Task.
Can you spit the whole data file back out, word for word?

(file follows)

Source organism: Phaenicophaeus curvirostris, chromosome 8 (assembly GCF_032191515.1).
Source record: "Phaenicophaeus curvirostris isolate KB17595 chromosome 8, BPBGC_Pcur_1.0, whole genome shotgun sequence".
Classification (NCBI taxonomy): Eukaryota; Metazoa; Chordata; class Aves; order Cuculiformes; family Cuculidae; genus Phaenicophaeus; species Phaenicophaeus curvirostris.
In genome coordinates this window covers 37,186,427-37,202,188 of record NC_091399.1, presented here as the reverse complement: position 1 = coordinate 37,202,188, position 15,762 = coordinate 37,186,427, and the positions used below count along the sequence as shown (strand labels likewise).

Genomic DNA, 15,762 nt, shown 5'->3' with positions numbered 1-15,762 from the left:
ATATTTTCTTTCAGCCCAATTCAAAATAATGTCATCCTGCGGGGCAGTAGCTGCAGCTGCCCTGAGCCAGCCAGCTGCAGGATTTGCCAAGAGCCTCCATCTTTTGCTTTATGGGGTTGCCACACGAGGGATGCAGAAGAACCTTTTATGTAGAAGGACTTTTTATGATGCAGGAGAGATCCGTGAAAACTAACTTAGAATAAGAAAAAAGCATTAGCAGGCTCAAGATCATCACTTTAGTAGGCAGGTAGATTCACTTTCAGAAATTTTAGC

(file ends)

Source organism: Phaenicophaeus curvirostris, chromosome 8 (assembly GCF_032191515.1).
Source record: "Phaenicophaeus curvirostris isolate KB17595 chromosome 8, BPBGC_Pcur_1.0, whole genome shotgun sequence".
Classification (NCBI taxonomy): Eukaryota; Metazoa; Chordata; class Aves; order Cuculiformes; family Cuculidae; genus Phaenicophaeus; species Phaenicophaeus curvirostris.
In genome coordinates this window covers 37,186,427-37,202,188 of record NC_091399.1, presented here as the reverse complement: position 1 = coordinate 37,202,188, position 15,762 = coordinate 37,186,427, and the positions used below count along the sequence as shown (strand labels likewise).

Genomic DNA, 15,762 nt, shown 5'->3' with positions numbered 1-15,762 from the left:
ATATTTTCTTTCAGCCCAATTCAAAATAATGTCATCCTGCGGGGCAGTAGCTGCAGCTGCCCTGAGCCAGCCAGCTGCAGGATTTGCCAAGAGCCTCCATCTTTTGCTTTATGGGGTTGCCACACGAGGGATGCAGAAGAACCTTTTATGTAGAAGGACTTTTTATGATGCAGGAGAGATCCGTGAAAACTAACTTAGAATAAGAAAAAAGCATTAGCAGGCTCAAGATCATCACTTTAGTAGGCAGGTAGATTCACTTTCAGAAATTTTAGC